Ten Essential Tips for Preventing Kitchen Accidents

broken-glass-kitchen-accidentsLast Friday evening, after I lit the Sabbath candles, we heard a sudden deafening noise from the kitchen. I headed over to investigate despite my husband warning me away. He was sure the kitchen was about to explode.

It turned out that the pressure cooker was leaking tomato sauce all over the hotplate, where I had placed the pot to keep warm until dinner. Large amounts of sauce spread from the hotplate to the counter, the dishwasher underneath,  and the floor. I adjusted the cooker to let out the steam and wiped up the mess as best I could.

Like most kitchen accidents, this one could have been prevented. I had filled the cooker too full of Chicken with Tomatoes and Black Olives. Admittedly I did it I knew it was risky, although why it waited until that moment to overflow I’ll never understand. Sometimes you want to see how far you can stretch things, you know?

It was a big mess, but it could have been worse.

Even when no one gets hurt, kitchen accidents waste both food and time. Accidents are most likely to happen when you are rushed, distracted, or under pressure. Here are some tips to prevent both minor and major kitchen accidents.

  1. Choose the right-sized pot for the job. Many pots, food processors and electric kettles have a line on the side marking the maximum capacity. They tend to be conservative. Grains and beans make more foam than other foods. Also choose a large container when transferring liquids, and move the bowl next to the sink when adding water from the tap. (Never add water to a bowl of food straight from the tap, in case you add too much).
  2. Keep heavier equipment and glassware on lower shelves, or on the counter if you use them frequently. If you have small children, keep cabinets locked.
  3. Keep your floor and working space clear. Take the extra effort to remove clutter before starting to cook, or things can fall off the counter or table. Move non-cooking items out of the kitchen, and vice-versa.
  4. Cook when you have a minimum of distractions, especially when you are trying something new or complex. Stick to simple recipes when cooking with small children around. Use a timer to remind you to check food, and when it’s to go on to the next step. If you have to leave the kitchen to answer the phone or door, set the timer or turn off the stove completely.
  5. Tie up long electric cords with a rubber band to keep them out of the way. Turn pots so that the handles are on the side and not sticking out in the front, where someone could walk into it or a child could grab it.
  6. Close packages and containers immediately and securely. You don’t want water to drip into your flour tin. Use a clothespin or breadtie for bags. Things with a tendency to leak can go in a plastic bag.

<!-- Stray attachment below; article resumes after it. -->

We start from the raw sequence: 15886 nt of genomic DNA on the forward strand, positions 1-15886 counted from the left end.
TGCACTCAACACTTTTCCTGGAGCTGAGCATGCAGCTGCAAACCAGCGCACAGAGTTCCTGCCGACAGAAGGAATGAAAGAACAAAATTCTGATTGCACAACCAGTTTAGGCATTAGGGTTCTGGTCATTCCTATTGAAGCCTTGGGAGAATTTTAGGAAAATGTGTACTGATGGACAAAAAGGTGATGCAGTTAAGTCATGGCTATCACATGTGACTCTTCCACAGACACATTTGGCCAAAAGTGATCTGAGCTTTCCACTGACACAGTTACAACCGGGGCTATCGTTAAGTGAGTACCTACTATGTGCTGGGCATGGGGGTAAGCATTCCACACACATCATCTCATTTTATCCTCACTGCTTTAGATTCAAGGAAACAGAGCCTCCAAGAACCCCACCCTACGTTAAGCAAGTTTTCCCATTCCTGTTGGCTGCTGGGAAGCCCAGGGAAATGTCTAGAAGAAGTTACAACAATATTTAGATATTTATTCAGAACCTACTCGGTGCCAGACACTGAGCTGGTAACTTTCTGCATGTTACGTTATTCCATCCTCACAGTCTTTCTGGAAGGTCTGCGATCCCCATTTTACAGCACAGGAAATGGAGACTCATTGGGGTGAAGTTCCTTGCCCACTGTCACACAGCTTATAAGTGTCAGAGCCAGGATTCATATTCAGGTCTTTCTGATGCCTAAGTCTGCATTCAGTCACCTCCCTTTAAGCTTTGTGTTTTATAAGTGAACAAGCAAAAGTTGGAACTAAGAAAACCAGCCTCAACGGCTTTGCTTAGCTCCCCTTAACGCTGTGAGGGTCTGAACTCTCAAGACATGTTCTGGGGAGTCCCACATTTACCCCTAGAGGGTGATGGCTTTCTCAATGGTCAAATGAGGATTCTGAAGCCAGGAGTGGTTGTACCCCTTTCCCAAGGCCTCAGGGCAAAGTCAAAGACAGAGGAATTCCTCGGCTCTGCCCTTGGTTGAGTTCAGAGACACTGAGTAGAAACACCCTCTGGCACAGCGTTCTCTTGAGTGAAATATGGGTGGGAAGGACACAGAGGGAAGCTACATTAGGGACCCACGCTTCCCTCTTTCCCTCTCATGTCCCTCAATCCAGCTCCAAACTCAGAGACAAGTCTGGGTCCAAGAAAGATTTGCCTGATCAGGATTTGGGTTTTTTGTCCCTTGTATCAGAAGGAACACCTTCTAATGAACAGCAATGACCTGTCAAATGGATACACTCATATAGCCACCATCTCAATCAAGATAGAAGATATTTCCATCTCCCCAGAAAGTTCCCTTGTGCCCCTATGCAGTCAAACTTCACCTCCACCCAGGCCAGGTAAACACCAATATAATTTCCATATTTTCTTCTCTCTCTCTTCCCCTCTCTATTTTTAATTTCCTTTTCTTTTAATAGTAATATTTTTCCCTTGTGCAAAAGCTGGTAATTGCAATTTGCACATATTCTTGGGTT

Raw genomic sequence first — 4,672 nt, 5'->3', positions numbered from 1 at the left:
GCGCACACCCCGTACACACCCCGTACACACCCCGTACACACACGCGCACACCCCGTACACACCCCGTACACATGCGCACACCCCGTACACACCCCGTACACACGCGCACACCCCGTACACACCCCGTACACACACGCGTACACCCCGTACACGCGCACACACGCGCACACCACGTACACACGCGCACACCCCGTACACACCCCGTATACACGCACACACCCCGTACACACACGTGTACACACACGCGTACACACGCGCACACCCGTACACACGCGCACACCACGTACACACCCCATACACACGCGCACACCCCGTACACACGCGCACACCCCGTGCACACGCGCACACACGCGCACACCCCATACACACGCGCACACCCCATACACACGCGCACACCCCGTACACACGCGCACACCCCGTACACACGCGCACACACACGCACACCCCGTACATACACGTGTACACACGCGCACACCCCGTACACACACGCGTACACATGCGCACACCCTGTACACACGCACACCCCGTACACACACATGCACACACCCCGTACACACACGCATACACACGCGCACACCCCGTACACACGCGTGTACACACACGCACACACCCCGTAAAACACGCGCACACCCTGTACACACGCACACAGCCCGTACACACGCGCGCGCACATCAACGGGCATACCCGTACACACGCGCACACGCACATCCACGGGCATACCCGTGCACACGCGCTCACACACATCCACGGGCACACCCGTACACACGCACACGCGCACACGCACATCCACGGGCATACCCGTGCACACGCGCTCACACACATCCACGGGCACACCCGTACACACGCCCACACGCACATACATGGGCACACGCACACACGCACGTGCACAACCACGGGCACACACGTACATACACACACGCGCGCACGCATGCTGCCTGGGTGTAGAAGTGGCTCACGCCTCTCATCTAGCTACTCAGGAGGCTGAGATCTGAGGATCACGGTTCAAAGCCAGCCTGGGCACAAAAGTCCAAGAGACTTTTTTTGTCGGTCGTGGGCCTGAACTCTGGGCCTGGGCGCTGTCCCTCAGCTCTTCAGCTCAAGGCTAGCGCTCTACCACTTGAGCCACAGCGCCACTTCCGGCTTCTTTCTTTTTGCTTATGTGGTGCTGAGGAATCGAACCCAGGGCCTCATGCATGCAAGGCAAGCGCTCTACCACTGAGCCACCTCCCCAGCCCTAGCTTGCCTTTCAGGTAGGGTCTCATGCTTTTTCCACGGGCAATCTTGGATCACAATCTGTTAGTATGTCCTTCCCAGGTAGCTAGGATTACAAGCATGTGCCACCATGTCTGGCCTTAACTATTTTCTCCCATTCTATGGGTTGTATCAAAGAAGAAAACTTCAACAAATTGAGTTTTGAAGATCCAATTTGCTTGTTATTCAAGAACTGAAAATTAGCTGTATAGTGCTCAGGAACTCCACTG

7. Don’t crowd things. If you push things into the refrigerator, you may knock over things in back or keep the refrigerator from closing properly. Utensils stacked carelessly can topple.
  8. Protect yourself with proper clothes, clothes, shoes, gloves, or oven mitts, especially when working with boiling water or hot oil.
  9. Keep knives sharp. You’ll need less pressure to slice the items, and if you do cut yourself the wound will heal faster.
  10. Keep items in their designated place. Your pancakes will burn while you’re searching for the spatula, and you don’t want to accidentally find a knife. Don’t soak items with sharp blades in soapy water.

Have you had any kitchen accidents recently? Share in the comments!

Photo credit: Chris Denbow

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  1. Ms. Krieger says:

    I like your suggestions. I would add, regarding small children and cabinets – perhaps you can keep one or two cabinets holding unbreakable, non-toxic items open for small children to play in. From the time my daughter was 10 months old or so, she loved to go through cabinets and empty them out (thanks to diligent training by my husband, she now loves to reassemble them, too. What a wonder!) It was a great distraction for her while I was cooking and limited the amount of time spent pulling at my leg crying “mama” (which, in my experience, is also a big cause of kitchen accidents.)

    • Ms. Krieger: I used to have a drawer like that too. Great training by your husband. And true about the leg-pulling. I’ve written more about children elsewhere, but once you get to the leg-pulling point it is usually too late to do any serious cooking.

  2. In the house we are in now we have to be very careful about what is kept where as far as breakables are concerned. Our kitchen floor is so hard that nothing survives being dropped onto it. Makes it easy to clean but a nightmare if you drop anything.
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  3. Wear gloves when handling hot peppers. I once chopped a few hot peppers by hand and my palms felt like they were on fire-nothing helped and even after repeated hand washings, soaking in various solutions and applying different ointments and concoctions and more hand washing, at the end of the day when I took out my contact lenses there was still enough residue from the peppers to make the contacts unwearable.

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